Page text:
Summers were hot, humid, and rainy. We had no air conditioning. It was a luxury that was still years away from being incorporated into daily living. So we had window and room fans to keep us “comfortable.” As a kid you’re not bothered by heat and humidity like adults so it doesn’t ruin your day, if it’s 93°. But thunderstorms with lightning certainly can. One summer our next door neighbor’s house, was struck by lightning, and it started a fire in her kitchen. Mrs. Cowles was a widow, and her side door was just a few feet from ours. During a severe thunderstorm, lightning struck her roof and somehow started a fire in her kitchen. It quickly got out of control. Fortunately, the fire department arrived and quickly put it out, but the damage to this 5-year old’s psyche’ was done. Thunderstorms with lightning were always frightening to me after that, because I feared our house would be struck, too. 

The other half of our double was occupied by the Blankman family. Bob was the man of the house. He owned Blankman’s barber shop on 10th St about a mile west of our home. My dad got a haircut at Bob’s shop every other Monday, the day his employer, L.S. Ayres & Co., was closed. Bob gave me my first real haircut at age 3 on a stool in his half of our garage. The Blankman’s had a son Eddie who was at least 6 years older than I. Despite the age difference, we played together all the time. He went to Little Flower Catholic school, so he told me a lot about Catholicism. Eddie loved classical music so we listened to Edward Grieg’s “Peer Gynt”  and the “Grand Canyon Suite” all the time. 

Eddie’s mother made a big pot of chili one time and invited Tom and me to come for dinner. The chili was really good, but I ate way too much. I got sick, vomited all over her kitchen floor and went home (next door) sick. How embarrassing. Another time she baked a cake. She made icing to spread on the cake and told us boys to pick the color for it. Instead of picking just one color, we mixed several food colors together, and the final product was a white cake covered with GRAY icing. Gray! It was hideous. It tasted different, too, but I think that was in our minds. We learned the hard way mixing all the food colors together doesn’t result in a pretty color. Later on, after we moved from 10th St. I never saw Eddie Blankman again.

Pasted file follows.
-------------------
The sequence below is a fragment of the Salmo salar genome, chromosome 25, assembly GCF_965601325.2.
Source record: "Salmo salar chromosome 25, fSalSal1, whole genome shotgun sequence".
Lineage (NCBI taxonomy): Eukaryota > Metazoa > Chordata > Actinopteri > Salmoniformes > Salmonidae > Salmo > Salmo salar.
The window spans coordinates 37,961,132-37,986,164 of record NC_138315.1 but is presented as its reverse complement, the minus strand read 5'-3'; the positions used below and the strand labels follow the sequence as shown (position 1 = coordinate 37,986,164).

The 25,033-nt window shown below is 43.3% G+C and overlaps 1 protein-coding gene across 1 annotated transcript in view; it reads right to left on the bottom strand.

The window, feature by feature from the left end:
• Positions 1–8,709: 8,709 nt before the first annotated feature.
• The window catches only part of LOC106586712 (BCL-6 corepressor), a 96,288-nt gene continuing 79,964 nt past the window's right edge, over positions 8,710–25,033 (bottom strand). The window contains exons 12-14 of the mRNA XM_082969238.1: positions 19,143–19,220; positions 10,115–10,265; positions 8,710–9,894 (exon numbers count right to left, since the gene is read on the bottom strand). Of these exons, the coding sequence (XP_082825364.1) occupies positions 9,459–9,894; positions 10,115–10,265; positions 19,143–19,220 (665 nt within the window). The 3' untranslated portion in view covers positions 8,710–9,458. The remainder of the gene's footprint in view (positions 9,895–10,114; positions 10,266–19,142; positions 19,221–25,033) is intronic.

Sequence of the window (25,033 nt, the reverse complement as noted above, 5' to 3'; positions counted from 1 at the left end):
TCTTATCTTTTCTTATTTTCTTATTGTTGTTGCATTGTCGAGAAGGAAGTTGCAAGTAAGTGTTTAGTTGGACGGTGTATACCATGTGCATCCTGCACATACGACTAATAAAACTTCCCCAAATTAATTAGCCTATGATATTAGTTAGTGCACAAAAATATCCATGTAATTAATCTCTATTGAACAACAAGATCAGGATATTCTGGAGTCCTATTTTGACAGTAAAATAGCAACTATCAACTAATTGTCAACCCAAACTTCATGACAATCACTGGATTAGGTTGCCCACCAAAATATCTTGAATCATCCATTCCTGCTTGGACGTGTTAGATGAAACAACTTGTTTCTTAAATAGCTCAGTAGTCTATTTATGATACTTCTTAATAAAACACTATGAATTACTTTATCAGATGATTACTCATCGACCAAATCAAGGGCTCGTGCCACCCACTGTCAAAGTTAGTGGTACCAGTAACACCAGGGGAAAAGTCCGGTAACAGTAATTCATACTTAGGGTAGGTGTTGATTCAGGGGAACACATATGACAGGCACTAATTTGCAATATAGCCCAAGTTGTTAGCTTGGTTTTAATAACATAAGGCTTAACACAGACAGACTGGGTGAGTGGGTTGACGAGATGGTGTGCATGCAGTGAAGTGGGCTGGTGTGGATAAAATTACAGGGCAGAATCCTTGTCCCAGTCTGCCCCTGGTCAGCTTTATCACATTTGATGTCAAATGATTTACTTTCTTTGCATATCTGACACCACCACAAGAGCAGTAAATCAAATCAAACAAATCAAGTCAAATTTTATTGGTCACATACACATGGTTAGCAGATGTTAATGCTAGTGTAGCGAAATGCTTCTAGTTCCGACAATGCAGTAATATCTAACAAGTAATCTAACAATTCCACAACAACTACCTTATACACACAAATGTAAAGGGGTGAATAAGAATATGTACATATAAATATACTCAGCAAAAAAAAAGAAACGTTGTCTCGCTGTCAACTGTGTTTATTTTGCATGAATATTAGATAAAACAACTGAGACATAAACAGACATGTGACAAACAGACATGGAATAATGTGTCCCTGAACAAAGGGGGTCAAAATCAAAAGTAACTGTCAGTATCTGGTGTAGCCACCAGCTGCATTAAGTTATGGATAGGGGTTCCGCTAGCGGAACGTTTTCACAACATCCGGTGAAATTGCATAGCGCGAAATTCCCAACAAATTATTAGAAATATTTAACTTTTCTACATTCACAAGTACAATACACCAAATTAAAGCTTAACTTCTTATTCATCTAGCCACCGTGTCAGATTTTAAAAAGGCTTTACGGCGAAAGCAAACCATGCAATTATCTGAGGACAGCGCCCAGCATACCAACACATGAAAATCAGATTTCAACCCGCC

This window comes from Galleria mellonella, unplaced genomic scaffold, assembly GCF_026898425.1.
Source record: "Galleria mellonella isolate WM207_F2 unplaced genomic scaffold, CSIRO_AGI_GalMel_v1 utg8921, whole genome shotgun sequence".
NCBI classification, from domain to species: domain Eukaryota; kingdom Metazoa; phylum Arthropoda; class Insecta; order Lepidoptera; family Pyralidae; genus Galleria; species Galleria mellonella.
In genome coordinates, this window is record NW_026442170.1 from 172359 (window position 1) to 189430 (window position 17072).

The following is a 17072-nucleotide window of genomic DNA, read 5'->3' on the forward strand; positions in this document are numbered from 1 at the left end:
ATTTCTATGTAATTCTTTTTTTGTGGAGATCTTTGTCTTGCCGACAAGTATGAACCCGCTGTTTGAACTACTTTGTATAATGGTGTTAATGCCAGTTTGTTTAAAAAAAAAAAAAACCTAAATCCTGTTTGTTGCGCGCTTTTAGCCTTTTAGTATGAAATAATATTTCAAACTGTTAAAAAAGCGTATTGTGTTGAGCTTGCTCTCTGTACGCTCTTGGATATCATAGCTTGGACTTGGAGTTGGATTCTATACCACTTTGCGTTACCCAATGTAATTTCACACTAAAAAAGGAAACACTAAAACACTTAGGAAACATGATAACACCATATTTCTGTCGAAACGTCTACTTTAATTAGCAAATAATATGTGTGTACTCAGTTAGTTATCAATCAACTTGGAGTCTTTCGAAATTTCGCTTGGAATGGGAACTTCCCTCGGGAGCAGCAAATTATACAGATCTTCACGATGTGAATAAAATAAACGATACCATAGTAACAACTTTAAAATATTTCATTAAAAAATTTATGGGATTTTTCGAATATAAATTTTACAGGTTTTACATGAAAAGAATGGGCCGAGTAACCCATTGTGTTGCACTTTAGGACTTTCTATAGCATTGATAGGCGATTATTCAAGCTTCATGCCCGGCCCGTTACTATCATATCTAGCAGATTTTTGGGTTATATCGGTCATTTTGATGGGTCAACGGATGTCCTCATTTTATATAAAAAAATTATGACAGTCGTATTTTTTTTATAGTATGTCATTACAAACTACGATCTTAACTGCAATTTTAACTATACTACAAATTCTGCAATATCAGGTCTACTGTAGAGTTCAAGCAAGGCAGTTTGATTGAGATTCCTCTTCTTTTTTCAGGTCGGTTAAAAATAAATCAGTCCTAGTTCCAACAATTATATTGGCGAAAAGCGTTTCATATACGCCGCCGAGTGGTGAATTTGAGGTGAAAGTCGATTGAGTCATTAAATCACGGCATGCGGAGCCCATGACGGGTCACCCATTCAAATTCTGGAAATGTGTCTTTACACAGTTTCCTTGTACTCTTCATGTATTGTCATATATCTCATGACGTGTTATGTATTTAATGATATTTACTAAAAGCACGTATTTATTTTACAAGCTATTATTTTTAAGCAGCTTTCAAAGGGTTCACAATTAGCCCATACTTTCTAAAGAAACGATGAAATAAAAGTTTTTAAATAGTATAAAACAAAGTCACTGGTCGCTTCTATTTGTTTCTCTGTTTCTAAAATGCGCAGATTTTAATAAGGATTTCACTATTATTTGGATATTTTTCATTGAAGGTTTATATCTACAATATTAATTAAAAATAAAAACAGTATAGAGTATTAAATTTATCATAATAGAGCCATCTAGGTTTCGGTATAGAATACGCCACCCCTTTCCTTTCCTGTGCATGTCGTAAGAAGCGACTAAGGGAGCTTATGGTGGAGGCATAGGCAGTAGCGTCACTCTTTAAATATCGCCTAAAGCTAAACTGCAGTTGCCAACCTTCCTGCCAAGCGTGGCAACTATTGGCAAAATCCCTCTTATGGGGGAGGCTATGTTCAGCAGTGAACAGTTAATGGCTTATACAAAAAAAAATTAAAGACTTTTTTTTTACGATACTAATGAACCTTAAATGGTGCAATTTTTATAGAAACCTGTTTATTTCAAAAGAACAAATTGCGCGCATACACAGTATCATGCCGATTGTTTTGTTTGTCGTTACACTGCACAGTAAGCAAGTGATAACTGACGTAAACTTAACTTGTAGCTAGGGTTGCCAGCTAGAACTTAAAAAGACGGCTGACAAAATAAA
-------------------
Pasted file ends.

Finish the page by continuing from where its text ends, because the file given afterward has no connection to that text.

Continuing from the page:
The last memory of 4814 E. 10th was the day my dad was brought home from the hospital after surgery. He was in Methodist Hospital for several days for a procedure that is now done outpatient. An ambulance delivered him to the center of our living room still on a gurney. He remained on the gurney in the living room for a couple of days. I was too young to remember much else about that incident, but I still recall it 75 years later. 

In March, 1952, our family moved to 1707 N. Bancroft. The double on 10th St. had been a rental, and my parents wanted to be homeowners, so for $7500 they bought a two-bedroom, 945 square foot bungalow a mile or so north of 10th St. The house was on what seemed like a huge lot, but there was no garage so the back yard seemed massive.  The front of the house faced west, and the back faced east. Two wide rows of concrete formed the driveway that bordered the south edge of the lot. The front yard was 50 ft wide and 30 ft deep and had silver maple trees big enough for climbing, on either side of the center stepping stones. The stones led to the three steps you climbed to get to the front stoop. Through the front door you entered the living room.